In the year 2000, IGT introduced a modern version of the slot machine to gambling fans. This machine was called the ticket-in-ticket-out (TITO), and it was supposed to make the casino public warm for a future form of slot game entertainment.
But despite this promising slot game innovation, the release did not immediately triggered a revolution on the casino floors. Coin-based slot machines kept their dominating position in the flashy gambling halls of Vegas.
However, over time, their dominance started to falter. Modern gambling technology developments cannot be stopped. As a result, it now becomes increasingly more difficult to find coin-based machines on the floors of Las Vegas casinos.
Las Vegas collected a total slots revenue amount of $50.5 billion last year, according to the LA Times. That is a significant amount, but the newspaper also mentioned that less than three per cent of that amount can be accounted to coin-operated casino games. This is bad news for the classic machines, but there are more dark clouds that appear on the horizon.
Global Gaming Expo is one of the biggest conventions in the casino gaming industry. Normally, you would certainly expect to see some newly introduced coin-based slot machines at such an event. However, that didn’t happened during the last edition. In fact, not a single old fashioned slot machine was showcased on the convention floors.
That might come as a surprise to some fans of this particular gambling machine, especially if they look at the new implementations for other casino games. It is alright to include sports betting options, fantasy football team trackers and SuperLotto picks, but innovations on the field of coin accepting slot machines apparently no longer take place.
These machines are a thing of the past, and the casinos can supposedly do without them in the future. But luckily, there is some hope for keeping them alive as well.
There is always a small group of people that loves old fashioned things. This is the case with collectables like cars or vinyl records, and any other classic objects. Coin-based slot machines now gradually start to move into that category, and they manage to attract a small percentage of gamblers who still love to toss their dollars in them.
Twyla McFarland is one of those people. She told the LA Times that she enjoys it when coin-based slot machines take her back to the classic Las Vegas days. She has been visiting the Nevada based city since the year 1979, and she believes that nothing beats playing coin machines and hearing the sounds of those winning coins that clatter into the tray.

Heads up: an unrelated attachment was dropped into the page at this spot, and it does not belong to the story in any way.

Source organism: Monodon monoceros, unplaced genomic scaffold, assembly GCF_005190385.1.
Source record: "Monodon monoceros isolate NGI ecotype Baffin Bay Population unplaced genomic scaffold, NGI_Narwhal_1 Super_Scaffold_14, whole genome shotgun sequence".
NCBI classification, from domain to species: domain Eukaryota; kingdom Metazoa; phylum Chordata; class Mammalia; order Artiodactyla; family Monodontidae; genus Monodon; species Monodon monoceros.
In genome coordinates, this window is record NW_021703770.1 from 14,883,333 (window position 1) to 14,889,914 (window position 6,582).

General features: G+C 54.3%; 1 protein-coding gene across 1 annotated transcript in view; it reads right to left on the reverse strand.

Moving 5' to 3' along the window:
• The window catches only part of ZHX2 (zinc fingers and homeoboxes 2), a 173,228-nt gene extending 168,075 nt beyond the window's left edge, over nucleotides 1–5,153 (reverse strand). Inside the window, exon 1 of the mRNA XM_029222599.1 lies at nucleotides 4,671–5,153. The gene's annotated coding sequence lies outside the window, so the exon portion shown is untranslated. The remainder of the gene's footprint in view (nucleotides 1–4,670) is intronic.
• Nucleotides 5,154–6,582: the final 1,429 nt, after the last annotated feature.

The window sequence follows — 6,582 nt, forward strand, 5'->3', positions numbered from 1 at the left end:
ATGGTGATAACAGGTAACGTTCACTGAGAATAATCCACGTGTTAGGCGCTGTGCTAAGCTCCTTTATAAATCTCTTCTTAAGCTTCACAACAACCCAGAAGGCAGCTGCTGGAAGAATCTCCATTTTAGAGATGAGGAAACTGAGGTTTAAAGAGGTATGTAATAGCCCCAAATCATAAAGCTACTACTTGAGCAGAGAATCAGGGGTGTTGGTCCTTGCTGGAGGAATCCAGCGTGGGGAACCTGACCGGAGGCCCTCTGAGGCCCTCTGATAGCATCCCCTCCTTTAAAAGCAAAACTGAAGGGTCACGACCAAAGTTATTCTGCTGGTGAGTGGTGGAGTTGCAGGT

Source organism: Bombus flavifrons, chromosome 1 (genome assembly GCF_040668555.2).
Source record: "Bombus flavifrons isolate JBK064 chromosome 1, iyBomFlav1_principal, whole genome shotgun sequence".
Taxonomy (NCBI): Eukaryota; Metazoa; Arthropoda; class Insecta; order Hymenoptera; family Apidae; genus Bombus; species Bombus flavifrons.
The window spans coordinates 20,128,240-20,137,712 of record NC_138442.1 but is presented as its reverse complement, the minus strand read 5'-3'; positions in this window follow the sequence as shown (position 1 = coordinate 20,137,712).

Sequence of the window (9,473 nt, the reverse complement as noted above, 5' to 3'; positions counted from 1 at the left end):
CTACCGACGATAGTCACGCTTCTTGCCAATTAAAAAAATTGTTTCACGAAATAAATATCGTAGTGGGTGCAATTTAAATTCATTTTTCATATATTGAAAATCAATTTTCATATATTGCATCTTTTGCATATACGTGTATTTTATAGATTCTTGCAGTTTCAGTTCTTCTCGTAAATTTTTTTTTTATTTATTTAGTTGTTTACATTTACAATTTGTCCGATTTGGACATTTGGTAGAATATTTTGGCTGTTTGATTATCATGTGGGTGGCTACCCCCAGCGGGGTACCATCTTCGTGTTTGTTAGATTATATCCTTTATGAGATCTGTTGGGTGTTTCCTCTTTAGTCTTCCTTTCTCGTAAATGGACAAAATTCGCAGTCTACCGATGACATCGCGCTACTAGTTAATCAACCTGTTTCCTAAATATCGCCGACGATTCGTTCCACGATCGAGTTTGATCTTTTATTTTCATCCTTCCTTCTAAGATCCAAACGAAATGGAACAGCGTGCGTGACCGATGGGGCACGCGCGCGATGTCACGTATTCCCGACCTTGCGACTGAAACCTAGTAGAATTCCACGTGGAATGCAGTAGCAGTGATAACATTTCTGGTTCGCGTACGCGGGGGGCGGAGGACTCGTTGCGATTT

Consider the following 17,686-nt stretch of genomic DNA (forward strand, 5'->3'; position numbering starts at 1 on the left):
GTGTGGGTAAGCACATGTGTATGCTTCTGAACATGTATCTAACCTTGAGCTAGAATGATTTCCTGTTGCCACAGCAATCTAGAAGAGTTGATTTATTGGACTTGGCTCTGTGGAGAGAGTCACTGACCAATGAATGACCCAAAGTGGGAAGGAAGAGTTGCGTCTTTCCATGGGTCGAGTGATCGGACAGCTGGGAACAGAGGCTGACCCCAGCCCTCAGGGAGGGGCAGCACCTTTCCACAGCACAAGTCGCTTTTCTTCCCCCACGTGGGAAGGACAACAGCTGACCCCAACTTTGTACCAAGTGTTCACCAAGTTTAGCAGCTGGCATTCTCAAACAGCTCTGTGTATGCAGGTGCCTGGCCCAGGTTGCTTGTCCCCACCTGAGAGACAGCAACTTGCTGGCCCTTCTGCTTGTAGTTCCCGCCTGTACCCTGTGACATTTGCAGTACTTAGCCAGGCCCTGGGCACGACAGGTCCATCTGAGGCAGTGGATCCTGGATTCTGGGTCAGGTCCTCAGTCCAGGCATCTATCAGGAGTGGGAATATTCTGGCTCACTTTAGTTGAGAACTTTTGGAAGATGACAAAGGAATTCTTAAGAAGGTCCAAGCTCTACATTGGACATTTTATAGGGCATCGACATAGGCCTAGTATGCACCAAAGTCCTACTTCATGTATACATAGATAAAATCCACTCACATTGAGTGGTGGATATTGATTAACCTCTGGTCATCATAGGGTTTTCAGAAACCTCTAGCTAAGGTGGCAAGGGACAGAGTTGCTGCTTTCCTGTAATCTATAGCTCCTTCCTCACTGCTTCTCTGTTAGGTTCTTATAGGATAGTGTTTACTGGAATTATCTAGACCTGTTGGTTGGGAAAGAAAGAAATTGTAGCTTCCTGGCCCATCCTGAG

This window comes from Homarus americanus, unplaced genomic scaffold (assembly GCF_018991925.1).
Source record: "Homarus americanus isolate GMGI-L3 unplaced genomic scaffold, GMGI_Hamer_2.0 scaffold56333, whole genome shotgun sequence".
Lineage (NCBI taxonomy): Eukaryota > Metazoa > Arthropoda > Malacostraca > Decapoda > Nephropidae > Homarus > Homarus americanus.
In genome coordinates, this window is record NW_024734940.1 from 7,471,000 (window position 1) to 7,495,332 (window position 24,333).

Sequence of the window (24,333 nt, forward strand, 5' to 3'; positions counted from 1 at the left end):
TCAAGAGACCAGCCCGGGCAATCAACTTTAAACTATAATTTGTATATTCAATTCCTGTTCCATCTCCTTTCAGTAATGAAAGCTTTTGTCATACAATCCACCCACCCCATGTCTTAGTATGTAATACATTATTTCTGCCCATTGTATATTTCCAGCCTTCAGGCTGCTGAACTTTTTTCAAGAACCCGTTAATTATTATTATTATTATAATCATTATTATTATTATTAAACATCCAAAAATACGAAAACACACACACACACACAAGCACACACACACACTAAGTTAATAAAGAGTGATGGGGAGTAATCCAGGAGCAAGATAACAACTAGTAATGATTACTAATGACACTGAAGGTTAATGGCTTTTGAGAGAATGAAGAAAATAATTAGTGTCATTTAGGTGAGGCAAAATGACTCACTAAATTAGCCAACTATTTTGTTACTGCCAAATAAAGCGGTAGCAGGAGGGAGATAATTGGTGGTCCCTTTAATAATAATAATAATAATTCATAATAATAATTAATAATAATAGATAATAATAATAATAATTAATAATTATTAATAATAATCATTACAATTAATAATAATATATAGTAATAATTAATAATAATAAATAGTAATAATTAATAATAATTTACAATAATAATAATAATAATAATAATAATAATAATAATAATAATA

McFarland belongs to a select group of people who still get a kick out of throwing their coins into the old gambling relics. But sadly there are more stakes at play then just a decreasing fan base. Many casinos find it inconvenient to offer classic slot machines as a gambling entertainment option.
Mark Yoseloff works at the University of Nevada Las Vegas, where he directs the Center for Gaming Innovation. He knows the reason why classic slots are considered to be inconvenient, and he spoke about it with the LA Times.
During the interview, he told the newspaper that coin based machines are simply not capable of keeping up with the ever increasing amount of money that is being processed through casinos.
Also, a lot of casino are not comfortable with the fact that their machines are filled with millions of dollars for multiple days. TITO slot machines appear to be a lot more user-friendly.
Yoseloff also said that modern machines are able to spin around 500 times per hour. This number used to be much lower in the past. Back then, players would be lucky if they were able to make around 200 or 300 spins within 60 minutes. Thus, the spinning velocity practically doubled.
The remaining small amount of Las Vegas based coin-processing machines is an obvious indicator that they have reached their expiration date. However, thanks to people like Eric Fizgerald, they are not about to go extinct yet. The Circus Circus Casino General Manager says that he intends to keep the machines available as long as they are being used by gamblers, and as long as they will not break down for good.
That is a challenge by itself, because, according to Fizgerald, it becomes increasingly challenging to find replacement parts for the slots. Luckily, his casino still has some backup slot machines that can be dissembled for much needed spare parts. The Circus Circus Casino has thus become a sort of protective sanctuary for old and endangered slot classics that are on the verge of becoming extinct.